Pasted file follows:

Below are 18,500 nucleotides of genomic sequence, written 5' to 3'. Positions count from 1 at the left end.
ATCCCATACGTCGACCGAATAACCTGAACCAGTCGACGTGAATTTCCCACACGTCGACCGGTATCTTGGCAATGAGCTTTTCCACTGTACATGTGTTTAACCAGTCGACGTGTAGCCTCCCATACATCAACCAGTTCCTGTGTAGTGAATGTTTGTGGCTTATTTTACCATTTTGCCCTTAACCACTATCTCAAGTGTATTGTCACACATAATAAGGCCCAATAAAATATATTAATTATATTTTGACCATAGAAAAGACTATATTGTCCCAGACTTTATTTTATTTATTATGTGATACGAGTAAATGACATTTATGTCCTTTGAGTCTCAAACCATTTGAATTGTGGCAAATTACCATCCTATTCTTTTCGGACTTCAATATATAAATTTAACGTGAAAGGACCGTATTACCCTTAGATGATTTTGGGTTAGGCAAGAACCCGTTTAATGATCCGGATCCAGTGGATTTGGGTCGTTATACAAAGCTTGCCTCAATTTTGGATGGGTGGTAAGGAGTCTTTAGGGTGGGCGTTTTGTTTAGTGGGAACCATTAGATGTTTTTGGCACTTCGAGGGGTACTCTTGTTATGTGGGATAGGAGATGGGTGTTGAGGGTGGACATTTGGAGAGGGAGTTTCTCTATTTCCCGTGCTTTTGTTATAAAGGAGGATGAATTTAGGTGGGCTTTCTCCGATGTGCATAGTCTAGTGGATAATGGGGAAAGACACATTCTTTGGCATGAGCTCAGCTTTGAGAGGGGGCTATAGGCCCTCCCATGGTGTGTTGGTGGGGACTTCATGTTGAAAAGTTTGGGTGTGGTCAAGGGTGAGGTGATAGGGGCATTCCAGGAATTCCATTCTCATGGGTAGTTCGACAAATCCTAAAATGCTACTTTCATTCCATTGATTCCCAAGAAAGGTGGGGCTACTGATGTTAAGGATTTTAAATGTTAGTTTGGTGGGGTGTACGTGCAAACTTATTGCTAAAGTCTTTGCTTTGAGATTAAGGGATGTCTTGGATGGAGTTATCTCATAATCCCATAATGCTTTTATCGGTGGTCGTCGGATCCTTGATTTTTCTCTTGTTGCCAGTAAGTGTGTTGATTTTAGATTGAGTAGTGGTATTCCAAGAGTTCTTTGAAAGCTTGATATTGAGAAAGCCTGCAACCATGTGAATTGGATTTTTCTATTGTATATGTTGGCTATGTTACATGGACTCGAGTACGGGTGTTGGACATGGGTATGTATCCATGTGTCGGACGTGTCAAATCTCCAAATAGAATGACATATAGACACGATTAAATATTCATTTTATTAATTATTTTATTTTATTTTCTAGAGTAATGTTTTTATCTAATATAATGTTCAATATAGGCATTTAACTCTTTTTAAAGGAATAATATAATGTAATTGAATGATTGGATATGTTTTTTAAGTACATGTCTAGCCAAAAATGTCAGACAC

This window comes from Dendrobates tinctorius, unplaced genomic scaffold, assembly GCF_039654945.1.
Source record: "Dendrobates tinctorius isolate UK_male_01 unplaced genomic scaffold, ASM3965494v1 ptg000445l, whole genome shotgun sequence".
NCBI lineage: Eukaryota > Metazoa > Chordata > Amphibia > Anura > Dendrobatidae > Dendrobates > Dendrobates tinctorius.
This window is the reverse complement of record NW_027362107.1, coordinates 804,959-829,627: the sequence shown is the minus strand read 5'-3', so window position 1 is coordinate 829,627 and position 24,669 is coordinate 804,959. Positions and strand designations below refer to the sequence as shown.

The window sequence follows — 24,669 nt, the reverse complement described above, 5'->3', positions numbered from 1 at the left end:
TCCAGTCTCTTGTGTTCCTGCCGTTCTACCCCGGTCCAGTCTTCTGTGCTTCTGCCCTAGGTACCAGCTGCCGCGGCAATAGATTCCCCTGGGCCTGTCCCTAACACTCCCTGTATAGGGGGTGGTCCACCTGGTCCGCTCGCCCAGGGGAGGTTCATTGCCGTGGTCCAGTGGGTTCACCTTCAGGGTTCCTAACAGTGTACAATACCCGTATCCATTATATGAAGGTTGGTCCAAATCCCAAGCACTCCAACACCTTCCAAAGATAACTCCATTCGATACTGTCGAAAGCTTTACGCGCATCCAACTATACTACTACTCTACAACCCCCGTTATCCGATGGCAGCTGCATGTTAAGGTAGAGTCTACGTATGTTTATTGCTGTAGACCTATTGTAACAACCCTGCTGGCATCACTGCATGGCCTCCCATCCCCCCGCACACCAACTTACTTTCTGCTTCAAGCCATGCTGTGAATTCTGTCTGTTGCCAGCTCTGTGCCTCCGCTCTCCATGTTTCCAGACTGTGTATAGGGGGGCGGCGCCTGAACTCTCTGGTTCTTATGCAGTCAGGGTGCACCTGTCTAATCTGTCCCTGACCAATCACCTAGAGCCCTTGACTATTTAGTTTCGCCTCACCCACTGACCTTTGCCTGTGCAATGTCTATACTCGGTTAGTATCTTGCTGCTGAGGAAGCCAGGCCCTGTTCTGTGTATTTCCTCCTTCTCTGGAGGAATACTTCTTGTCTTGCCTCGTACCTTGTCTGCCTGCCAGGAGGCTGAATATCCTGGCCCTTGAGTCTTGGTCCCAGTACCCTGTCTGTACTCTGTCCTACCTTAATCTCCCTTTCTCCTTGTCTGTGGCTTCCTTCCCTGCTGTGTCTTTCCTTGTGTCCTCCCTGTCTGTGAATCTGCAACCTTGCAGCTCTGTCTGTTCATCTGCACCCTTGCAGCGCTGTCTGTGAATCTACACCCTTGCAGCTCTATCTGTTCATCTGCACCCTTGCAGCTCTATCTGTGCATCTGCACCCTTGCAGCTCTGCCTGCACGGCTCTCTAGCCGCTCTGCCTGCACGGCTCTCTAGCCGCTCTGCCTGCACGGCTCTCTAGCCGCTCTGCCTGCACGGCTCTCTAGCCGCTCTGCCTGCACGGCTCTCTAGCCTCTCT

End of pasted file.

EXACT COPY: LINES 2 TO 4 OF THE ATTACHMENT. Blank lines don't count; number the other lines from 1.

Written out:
ATCCCATACGTCGACCGAATAACCTGAACCAGTCGACGTGAATTTCCCACACGTCGACCGGTATCTTGGCAATGAGCTTTTCCACTGTACATGTGTTTAACCAGTCGACGTGTAGCCTCCCATACATCAACCAGTTCCTGTGTAGTGAATGTTTGTGGCTTATTTTACCATTTTGCCCTTAACCACTATCTCAAGTGTATTGTCACACATAATAAGGCCCAATAAAATATATTAATTATATTTTGACCATAGAAAAGACTATATTGTCCCAGACTTTATTTTATTTATTATGTGATACGAGTAAATGACATTTATGTCCTTTGAGTCTCAAACCATTTGAATTGTGGCAAATTACCATCCTATTCTTTTCGGACTTCAATATATAAATTTAACGTGAAAGGACCGTATTACCCTTAGATGATTTTGGGTTAGGCAAGAACCCGTTTAATGATCCGGATCCAGTGGATTTGGGTCGTTATACAAAGCTTGCCTCAATTTTGGATGGGTGGTAAGGAGTCTTTAGGGTGGGCGTTTTGTTTAGTGGGAACCATTAGATGTTTTTGGCACTTCGAGGGGTACTCTTGTTATGTGGGATAGGAGATGGGTGTTGAGGGTGGACATTTGGAGAGGGAGTTTCTCTATTTCCCGTGCTTTTGTTATAAAGGAGGATGAATTTAGGTGGGCTTTCTCCGATGTGCATAGTCTAGTGGATAATGGGGAAAGACACATTCTTTGGCATGAGCTCAGCTTTGAGAGGGGGCTATAGGCCCTCCCATGGTGTGTTGGTGGGGACTTCATGTTGAAAAGTTTGGGTGTGGTCAAGGGTGAGGTGATAGGGGCATTCCAGGAATTCCATTCTCATGGGTAGTTCGACAAATCCTAAAATGCTACTTTCATTCCATTGATTCCCAAGAAAGGTGGGGCTACTGATGTTAAGGATTTTAAATGTTAGTTTGGTGGGGTGTACGTGCAAACTTATTGCTAAAGTCTTTGCTTTGAGATTAAGGGATGTCTTGGATGGAGTTATCTCATAATCCCATAATGCTTTTATCGGTGGTCGTCGGATCCTTGATTTTTCTCTTGTTGCCAGTAAGTGTGTTGATTTTAGATTGAGTAGTGGTATTCCAAGAGTTCTTTGAAAGCTTGATATTGAGAAAGCCTGCAACCATGTGAATTGGATTTTTCTATTGTATATGTTGGCTATGTTACATGGACTCGAGTACGGGTGTTGGACATGGGTATGTATCCATGTGTCGGACGTGTCAAATCTCCAAATAGAATGACATATAGACACGATTAAATATTCATTTTATTAATTATTTTATTTTATTTTCTAGAGTAATGTTTTTATCTAATATAATGTTCAATATAGGCATTTAACTCTTTTTAAAGGAATAATATAATGTAATTGAATGATTGGATATGTTTTTTAAGTACATGTCTAGCCAAAAATGTCAGACAC

This window comes from Dendrobates tinctorius, unplaced genomic scaffold, assembly GCF_039654945.1.
Source record: "Dendrobates tinctorius isolate UK_male_01 unplaced genomic scaffold, ASM3965494v1 ptg000445l, whole genome shotgun sequence".